After Aube's name was publicly released last year by the diocese as one of 14 priests removed from ministry because of past child sexual abuse, he received partial immunity from prosecution in exchange for his cooperation in the attorney general's criminal investigation of the diocese's handling of child sexual abuse.
The victim, who reached a civil settlement with the diocese this year, said he was interviewed by two investigators with the state Attorney General's Office.
He said he agreed to testify before a criminal grand jury in which the state prosecutors would try to seek an indictment against the diocese. That became unnecessary when the diocese avoided prosecution by reaching an agreement with the attorney general in December.
Aube, who served in parishes in Claremont, Berlin, Nashua and Rochester, was sent for psychological counseling after the 1981 complaint surfaced against him, sources said.
He then was placed in hospital ministry at Concord Hospital and then at Elliot Hospital in Manchester until O'Neil permanently removed him from ministry in 1994, sources said.
Storm postpones meeting: The storm prompted Manchester Bishop John B. McCormack to postpone last night's scheduled meeting with the diocese's parish priests and lay leadership to next week.
The meeting, where McCormack will discuss the future of the church in
New Hampshire, will be held Tuesday in Concord.
By Albert McKeon
Concord, N.H. -- Bishop John McCormack vowed to remain the leader of the Diocese of Manchester and unveiled a broad plan to strengthen the Catholic Church in New Hampshire.
Addressing the diocese’s clergy and numerous parishioners Tuesday night, McCormack detailed a plan calling for greater spiritual and ministerial work. He asked clergy and laity to move beyond the clergy abuse crisis through charity and prayer.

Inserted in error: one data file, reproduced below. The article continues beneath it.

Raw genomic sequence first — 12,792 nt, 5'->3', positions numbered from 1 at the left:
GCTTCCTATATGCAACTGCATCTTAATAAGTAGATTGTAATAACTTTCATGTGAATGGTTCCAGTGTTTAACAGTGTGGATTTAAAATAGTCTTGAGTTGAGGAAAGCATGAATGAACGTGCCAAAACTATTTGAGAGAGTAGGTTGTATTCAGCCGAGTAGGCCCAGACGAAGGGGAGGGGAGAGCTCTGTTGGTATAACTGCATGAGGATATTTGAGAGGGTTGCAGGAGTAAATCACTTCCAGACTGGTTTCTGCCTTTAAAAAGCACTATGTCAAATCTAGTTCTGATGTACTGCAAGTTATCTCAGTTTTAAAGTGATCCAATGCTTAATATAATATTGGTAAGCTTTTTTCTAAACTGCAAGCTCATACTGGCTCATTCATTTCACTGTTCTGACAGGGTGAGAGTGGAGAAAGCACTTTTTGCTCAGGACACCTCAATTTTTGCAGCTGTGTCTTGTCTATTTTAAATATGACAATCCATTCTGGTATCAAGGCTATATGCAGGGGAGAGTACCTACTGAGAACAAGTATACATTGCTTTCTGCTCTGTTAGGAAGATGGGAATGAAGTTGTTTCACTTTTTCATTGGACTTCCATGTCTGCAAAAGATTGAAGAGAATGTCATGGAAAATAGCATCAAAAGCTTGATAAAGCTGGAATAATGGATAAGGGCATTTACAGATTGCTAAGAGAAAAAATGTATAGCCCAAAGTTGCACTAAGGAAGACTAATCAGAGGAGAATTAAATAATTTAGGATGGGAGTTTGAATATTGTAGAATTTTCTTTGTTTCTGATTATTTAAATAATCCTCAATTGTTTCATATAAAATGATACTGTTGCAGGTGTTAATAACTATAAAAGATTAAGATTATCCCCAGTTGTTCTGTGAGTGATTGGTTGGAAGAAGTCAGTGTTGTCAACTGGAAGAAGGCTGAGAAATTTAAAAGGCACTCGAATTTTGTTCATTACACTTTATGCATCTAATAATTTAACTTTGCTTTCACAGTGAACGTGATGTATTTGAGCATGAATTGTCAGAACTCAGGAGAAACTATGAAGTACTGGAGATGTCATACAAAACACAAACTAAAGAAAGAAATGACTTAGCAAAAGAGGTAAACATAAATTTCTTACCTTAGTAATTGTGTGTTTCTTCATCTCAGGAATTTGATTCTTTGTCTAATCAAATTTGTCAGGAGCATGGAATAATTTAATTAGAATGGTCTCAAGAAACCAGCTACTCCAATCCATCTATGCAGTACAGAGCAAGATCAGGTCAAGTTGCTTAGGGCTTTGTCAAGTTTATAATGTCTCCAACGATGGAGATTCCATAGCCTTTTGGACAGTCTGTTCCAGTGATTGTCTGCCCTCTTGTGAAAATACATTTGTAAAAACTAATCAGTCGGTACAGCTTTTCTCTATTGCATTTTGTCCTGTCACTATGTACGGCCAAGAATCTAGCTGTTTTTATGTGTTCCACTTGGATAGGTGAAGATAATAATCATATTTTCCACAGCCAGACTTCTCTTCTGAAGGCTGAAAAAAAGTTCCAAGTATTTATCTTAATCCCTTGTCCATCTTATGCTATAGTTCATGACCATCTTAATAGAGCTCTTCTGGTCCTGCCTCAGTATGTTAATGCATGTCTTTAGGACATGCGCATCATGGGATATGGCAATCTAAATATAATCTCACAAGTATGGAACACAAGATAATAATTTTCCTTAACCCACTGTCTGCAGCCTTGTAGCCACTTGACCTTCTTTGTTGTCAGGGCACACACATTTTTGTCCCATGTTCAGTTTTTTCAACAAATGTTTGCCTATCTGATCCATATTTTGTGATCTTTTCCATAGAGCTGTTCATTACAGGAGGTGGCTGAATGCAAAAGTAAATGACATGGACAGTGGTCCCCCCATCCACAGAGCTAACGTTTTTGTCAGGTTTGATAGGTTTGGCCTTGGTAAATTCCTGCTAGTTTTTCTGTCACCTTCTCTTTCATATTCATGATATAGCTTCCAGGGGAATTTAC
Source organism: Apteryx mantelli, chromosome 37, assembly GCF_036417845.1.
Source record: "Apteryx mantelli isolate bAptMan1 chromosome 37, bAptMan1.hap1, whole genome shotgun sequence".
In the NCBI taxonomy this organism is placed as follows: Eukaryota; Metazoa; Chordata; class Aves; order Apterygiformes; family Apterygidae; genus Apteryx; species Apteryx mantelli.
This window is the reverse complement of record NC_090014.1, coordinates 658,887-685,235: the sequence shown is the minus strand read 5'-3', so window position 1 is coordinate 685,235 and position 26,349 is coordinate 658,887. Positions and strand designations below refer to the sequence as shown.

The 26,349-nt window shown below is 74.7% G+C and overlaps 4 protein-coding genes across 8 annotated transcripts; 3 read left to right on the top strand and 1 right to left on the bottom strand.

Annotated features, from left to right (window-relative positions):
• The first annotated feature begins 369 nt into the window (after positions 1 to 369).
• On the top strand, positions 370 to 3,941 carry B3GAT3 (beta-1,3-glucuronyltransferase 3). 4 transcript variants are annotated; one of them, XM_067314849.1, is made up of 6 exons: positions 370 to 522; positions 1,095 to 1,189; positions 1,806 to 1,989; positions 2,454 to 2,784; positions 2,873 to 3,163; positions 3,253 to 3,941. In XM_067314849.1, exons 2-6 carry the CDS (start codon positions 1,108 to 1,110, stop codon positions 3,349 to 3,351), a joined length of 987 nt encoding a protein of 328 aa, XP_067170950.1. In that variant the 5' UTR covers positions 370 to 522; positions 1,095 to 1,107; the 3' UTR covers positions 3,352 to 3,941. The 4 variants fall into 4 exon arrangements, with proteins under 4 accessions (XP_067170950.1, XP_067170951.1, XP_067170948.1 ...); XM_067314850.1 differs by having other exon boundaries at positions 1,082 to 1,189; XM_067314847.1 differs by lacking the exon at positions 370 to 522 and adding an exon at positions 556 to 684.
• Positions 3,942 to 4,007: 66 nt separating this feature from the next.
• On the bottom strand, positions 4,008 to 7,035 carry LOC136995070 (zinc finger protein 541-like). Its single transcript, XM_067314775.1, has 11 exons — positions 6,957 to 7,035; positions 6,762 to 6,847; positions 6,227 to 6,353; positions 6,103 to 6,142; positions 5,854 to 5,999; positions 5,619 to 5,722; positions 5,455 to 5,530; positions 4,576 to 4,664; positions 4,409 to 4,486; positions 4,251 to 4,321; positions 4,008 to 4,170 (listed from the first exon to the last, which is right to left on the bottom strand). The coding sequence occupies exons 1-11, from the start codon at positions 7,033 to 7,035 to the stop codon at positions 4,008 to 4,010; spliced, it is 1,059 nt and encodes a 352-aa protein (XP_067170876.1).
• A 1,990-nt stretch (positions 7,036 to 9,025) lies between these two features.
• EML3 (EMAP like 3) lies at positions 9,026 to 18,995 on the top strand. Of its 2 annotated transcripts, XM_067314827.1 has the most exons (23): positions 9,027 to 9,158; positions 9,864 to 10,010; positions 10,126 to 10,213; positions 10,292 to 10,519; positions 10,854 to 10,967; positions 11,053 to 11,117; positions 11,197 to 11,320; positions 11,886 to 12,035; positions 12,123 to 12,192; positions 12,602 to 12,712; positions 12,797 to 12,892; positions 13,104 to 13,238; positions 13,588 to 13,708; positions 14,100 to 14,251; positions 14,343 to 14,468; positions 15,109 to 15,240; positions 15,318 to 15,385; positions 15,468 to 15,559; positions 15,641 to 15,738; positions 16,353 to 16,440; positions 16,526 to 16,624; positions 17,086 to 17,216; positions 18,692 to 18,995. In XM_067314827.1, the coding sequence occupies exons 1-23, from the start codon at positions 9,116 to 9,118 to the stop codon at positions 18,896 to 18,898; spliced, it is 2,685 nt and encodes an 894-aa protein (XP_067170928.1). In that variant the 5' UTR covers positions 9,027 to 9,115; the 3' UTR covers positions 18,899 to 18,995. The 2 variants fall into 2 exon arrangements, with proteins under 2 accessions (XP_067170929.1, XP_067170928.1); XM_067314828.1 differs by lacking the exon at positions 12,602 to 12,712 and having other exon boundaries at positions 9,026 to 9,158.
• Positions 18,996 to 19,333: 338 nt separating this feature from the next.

“I am sorry for what has happened in our past,” McCormack said.
[Photo caption: Bishop John McCormack speaks at the Evangelist Church in Concord.]
He suggested that many may have expected him to announce his resignation at a meeting of the diocese’s clergy and parish council members at St. John the Evangelist Church.
“I do have something to say . . . I am here to lead the church in New Hampshire as your shepherd . . . I intend to do so with every fiber of my being,” McCormack said.
With about a dozen protesters outside the church demanding his resignation, McCormack stood at the altar inside welcoming survivors of abuse and promising support through a new ministry group.
The bishop also pledged that no one in diocesan ministry serves today with even one credible allegation of sexual abuse of a minor. He also vowed that he would never assign a priest in the future who faces a credible allegation.
McCormack said all future assignments of clergy will be made after approval is sought from priests, parish councils and parents. He assured the audience that all clergy assignments will take into consideration all the information in diocese files, as well as a pastoral code of conduct.